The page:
In May 2020, bitcoin will see its next halving: the reduction of the reward for successfully mining a block. The Nakamoto white paper specifies that every 210,000 blocks, the reward for successfully mining a block is cut by half. But while these halvings occur roughly every four years (with the estimated reward dropping to one Satoshi on or around the year 2140), the Bitcoin Halvening of 2020 is particularly momentous.
At present, the reward for mining a block is 12.5 BTC; in May, the reward for successfully adding a block to the blockchain will drop to 6.25 BTC per block. The current annualized rate of “inflation” (some disambiguation regarding this later) is between 3.7 percent and 3.8 percent: an average of 144 blocks mined per day at 12.5 BTC each, yielding approximately 1,800 new BTC each day.
(A quick point of disambiguation: To describe the expansion in size of bitcoin’s outstanding number of coins as inflation — what might be called the “float” in equities or the “money stock” in more conventional currencies — is consistent with an older definition; in the same sense, new gold being mined is, with respect to the existing, above-ground gold stock, “inflationary.” But today, the term inflation is used to describe and assumed to mean, an increase in general price levels within an economy. In fact, from the perspective that with increasing value one bitcoin buys more over time, it is indisputably deflationary.)
What’s noteworthy about this point is that, upon this particular halving, bitcoin “inflating” at a roughly 1.8 percent rate annually will nominally — and by then, quite possibly in real terms — be “inflating” at a rate lower than both the Federal Reserve target of 2 percent per year and current, CPI-based estimates of real U.S. inflation of 1.9 percent annually.
In light of the broader field of monetary policy worldwide, the upcoming halving will come at a particularly auspicious juncture. Despite considerable efforts over more than a decade, the Federal Reserve (and other central banks) has attempted and failed to engineer a rate of inflation (in the case of the Federal Reserve, of 2 percent) even after vastly expanding the size of the Federal Reserve’s balance sheet and undertaking numerous other expansionary programs.
Even casual observers of global central banking practice will note that the apparent inability of the Federal Reserve, the European Central Bank, the Bank of Japan, and other such institutions to manufacture inflation has not led to some newfound respect (let alone humility) in light of their demonstrated lack of understanding of so powerful a force. Even a cursory review of history reveals that inflation is second only to war where forces laying waste to civilizations are considered.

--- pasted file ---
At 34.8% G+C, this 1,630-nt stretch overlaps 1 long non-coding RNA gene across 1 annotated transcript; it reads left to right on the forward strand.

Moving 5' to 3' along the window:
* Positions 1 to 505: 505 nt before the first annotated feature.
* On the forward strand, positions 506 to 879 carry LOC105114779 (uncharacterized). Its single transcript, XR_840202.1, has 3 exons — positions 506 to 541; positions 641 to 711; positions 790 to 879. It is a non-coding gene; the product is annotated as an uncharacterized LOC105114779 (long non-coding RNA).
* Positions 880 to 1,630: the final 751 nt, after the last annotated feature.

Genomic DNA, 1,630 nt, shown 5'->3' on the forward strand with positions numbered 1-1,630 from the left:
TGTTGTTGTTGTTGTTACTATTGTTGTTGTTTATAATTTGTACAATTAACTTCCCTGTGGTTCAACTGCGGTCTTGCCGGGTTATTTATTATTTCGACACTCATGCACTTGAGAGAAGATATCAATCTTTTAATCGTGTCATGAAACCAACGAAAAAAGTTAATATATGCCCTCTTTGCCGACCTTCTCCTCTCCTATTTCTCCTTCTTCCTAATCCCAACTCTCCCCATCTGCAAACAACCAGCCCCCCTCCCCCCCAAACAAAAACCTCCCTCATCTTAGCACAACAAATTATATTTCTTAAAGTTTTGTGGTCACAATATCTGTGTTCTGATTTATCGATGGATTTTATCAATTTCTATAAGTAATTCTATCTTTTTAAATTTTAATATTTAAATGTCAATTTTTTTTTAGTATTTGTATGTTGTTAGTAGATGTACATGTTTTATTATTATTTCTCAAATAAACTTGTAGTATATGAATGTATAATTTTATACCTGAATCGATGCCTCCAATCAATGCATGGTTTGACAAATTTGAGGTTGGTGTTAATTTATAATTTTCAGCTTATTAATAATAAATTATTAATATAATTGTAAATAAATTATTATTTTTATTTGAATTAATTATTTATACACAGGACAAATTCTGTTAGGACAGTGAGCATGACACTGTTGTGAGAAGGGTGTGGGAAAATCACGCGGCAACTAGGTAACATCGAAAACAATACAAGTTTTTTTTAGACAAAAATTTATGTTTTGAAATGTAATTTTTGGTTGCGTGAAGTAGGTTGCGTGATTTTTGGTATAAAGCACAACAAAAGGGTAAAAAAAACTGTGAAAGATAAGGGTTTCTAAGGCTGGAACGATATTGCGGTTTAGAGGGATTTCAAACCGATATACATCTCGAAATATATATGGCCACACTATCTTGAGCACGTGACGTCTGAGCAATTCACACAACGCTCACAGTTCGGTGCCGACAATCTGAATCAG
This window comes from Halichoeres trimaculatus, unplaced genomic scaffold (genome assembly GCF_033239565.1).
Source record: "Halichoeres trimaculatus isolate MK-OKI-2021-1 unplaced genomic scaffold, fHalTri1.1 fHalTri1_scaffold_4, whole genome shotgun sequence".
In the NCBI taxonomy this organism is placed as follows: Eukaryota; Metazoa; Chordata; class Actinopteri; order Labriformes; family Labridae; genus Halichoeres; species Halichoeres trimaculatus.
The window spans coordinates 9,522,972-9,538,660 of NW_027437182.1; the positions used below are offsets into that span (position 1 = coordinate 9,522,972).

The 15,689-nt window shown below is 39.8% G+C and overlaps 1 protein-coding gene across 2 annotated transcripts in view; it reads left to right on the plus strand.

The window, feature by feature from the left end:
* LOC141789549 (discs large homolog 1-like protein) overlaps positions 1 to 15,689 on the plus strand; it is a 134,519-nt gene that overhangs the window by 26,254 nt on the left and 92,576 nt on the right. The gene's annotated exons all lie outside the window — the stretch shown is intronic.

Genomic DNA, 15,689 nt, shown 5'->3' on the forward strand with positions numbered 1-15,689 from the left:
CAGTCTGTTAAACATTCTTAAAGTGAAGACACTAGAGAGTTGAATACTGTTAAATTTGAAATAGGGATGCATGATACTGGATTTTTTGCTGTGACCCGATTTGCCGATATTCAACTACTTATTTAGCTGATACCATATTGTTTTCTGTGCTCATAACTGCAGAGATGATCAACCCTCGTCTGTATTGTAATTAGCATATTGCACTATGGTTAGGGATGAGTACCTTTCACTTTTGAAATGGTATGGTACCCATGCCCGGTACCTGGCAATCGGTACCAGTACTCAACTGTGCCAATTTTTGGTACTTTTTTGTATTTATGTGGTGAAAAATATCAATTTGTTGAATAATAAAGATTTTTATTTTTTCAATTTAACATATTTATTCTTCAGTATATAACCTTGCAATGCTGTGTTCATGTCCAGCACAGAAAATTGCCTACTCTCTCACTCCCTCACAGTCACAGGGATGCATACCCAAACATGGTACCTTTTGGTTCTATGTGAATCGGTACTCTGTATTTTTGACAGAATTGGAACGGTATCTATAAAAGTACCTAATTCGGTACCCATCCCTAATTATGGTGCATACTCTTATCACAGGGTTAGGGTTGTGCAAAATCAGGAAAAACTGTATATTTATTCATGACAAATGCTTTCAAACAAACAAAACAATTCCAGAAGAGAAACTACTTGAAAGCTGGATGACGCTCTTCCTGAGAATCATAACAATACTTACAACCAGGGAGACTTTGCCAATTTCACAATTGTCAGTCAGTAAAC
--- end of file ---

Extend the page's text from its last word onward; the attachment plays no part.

On the contrary: Legions of economists within these (usually) quasi-public entities have redoubled their efforts, embracing unconventional policy implementations, the most recent and well-known of which are sequential phases of quantitative easing. Whether Federal Reserve economists have forgotten or don’t care that billions of real human beings toil beneath their policy machinations is an exercise for the reader to consider.
Indeed, despite scores of warnings about the alleged dangers of low inflation, the drumbeat of statistics and other reports citing the deteriorating character of U.S. household finances leads one to question exactly what impact the Federal Reserve thinks that raising prices by several percentage points would have on tens of millions of families.
Contrarily, bitcoin’s limited supply has always been a draw for investors and spenders cognizant of the effects of inflation on purchasing power. With the rate of production of bitcoin via mining taking place at a rate less than the Federal Reserve’s stated target rate (and possibly less than the real rate of inflation), in May 2020, bitcoin may have economically incontestable reasons to become a legitimately competitive store of value versus most of the other world currencies.
By algorithmically limiting the ultimate number of bitcoin that will ever exist, and further by making their origination (via mining) adhere to a predictable, transparent, and decrementing character, bitcoin (and more specifically the Hashcash proof-of-work protocol) closely approximates a monetary policy implementation known as qualitative tightening. That is to say, economically speaking, it is the diametric opposite of the qualitative-easing campaign that central banks are continuing to tinker with, at our peril.
This will undoubtedly add to its attractiveness and, barring the outbreak of extreme volatility, will likely increase its store-of-value characteristics. The market for bitcoin (and cryptocurrencies, more generally) is more liquid and transparent now than it was at the last halving.
There are plenty of reasons for which the arrival of bitcoin (and cryptocurrencies broadly) as an asset class a bit over a decade ago has been a most fortuitous development, not least of which is the increasingly experimental bent of central banks around the world. Alongside that are political candidates endorsing central planning and, to accomplish them, stooping to embrace outlandish monetary theories.
Add to those reasons not only an algorithmically scheduled, predictable rate of inflation (again, in the antiquarian sense), but rates that are lower than both nominal and real rates of inflation, and bitcoin’s use case begins to look increasingly less speculative and more useful for daily life.